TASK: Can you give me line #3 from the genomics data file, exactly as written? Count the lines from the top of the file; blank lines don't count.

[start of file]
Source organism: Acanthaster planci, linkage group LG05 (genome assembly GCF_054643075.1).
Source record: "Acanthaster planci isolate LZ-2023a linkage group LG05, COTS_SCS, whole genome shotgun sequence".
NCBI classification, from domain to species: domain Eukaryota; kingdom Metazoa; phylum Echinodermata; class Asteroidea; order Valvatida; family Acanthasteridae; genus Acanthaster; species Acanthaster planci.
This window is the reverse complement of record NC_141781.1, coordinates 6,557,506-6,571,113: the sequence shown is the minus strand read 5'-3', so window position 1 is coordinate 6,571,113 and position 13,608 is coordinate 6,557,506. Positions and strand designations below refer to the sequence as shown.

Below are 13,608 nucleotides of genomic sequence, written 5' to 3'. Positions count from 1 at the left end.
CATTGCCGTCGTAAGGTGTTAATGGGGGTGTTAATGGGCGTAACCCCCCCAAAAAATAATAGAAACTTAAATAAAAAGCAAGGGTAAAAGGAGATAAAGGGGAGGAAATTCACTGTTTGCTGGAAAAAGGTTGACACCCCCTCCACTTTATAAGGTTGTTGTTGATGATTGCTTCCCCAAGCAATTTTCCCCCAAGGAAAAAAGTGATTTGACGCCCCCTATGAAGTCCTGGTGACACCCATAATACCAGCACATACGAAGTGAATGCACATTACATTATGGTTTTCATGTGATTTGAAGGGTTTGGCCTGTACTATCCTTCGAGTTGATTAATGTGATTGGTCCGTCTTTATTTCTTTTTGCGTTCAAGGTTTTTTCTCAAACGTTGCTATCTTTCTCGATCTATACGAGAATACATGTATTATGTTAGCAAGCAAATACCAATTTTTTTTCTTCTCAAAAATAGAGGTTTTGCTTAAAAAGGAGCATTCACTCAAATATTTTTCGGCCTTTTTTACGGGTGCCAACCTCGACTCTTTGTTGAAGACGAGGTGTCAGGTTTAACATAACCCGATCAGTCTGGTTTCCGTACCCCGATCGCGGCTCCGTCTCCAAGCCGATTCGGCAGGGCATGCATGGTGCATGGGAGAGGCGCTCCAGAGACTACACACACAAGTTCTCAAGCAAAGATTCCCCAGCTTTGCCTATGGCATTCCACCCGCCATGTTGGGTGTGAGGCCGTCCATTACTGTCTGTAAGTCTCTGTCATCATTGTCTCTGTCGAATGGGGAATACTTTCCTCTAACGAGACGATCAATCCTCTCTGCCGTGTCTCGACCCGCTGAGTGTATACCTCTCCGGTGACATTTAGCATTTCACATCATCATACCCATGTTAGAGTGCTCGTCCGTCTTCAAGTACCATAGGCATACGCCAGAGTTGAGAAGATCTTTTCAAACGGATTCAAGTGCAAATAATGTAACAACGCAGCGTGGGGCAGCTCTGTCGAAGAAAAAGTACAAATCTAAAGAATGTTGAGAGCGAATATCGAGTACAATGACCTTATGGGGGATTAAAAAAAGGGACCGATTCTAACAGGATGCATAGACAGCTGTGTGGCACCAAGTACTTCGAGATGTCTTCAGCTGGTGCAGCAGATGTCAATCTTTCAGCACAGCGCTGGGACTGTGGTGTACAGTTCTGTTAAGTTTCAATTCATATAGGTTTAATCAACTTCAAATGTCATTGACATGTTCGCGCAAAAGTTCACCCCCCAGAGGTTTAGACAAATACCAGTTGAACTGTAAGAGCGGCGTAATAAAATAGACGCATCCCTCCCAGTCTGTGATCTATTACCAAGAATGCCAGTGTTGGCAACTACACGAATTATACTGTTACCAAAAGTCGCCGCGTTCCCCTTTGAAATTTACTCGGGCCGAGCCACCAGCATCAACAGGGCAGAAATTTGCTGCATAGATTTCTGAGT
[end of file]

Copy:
NCBI classification, from domain to species: domain Eukaryota; kingdom Metazoa; phylum Echinodermata; class Asteroidea; order Valvatida; family Acanthasteridae; genus Acanthaster; species Acanthaster planci.